In this series we have been playing with a number of images and models that all have some connection with weighted averages. Weighted averages have plenty of everyday uses, and the conceptions underlying weighted average turn out to be very rich and have all kinds of interesting tentacles into other things.

In this post we will be looking at what happens if we restrict ourselves to two points, and make sure that the weights add up to one. This is not a very restrictive step, as we already saw that weights of 6 and 4 work out the same as weights of 60% and 40%. We get the same weighted average in either case. What restricting the total of the weights to 100% allows us to do is to focus on just one of the weights; after all, if we know one, the other one will be what’s left over from 100%.

In the picture we show the same two numbers we’ve played with before, but this time we added a scale for one of the weights. The scale goes from 0 to 1 (or 0% to 100%.) The green lines in the figure indicate that a weight of 0 corresponds to 42, and a weight of 1 corresponds to 62. Weights in between 0 and 1 will correspond to numbers between 42 and 62, as shown below:

The green lines corresponding to weights of 30%, 50% and 80% have been sketched in. These correspond to the numbers 48, 52 and 58, respectively. The green lines give you a way to go back and forth between a weight and the numbers in the “middle” between 42 and 62 according to that weighted average. It really does work to draw the green lines straight, from the common point below the scale.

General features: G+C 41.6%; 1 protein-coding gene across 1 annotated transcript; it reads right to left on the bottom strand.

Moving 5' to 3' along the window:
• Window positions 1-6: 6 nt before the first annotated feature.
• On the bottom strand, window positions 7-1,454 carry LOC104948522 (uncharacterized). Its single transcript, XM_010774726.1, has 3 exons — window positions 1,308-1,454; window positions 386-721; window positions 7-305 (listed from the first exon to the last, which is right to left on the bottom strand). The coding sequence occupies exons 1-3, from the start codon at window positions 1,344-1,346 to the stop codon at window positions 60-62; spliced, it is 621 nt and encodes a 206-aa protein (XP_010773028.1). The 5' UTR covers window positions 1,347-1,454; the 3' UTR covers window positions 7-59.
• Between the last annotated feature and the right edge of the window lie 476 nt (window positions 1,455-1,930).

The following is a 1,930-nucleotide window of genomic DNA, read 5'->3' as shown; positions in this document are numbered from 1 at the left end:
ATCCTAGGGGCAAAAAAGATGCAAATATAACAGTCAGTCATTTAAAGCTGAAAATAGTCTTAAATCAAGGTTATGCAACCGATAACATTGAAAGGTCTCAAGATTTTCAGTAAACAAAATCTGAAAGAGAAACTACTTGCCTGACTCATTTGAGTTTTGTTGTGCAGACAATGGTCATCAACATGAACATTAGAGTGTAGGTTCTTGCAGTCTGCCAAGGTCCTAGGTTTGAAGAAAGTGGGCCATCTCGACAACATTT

If the weight *w* varies from 0 to 1, then the number on the number line will vary from 42 to 62. The two are related by a formula, which I will present without derivation below. What is important here is the idea that every value of *w* corresponds to a number on the line between 42 and 62 and vice versa. (Numbers outside of the range of 42 to 62 happen to correspond to values of *w* either less than zero or more than 1.)

The formula: weighted average = 42 (1-*w*) + 62 *w*

(If you tried to come up with a formula yourself, you may have found different variations of the one shown here. Each variation highlights some idea at the expense of another. You may well have found this one: weighted average = 42 + *w*(62-42), which has the advantage of having all the *w*s in one place, but at the cost of losing some of the symmetry between the 42 and the 62.)

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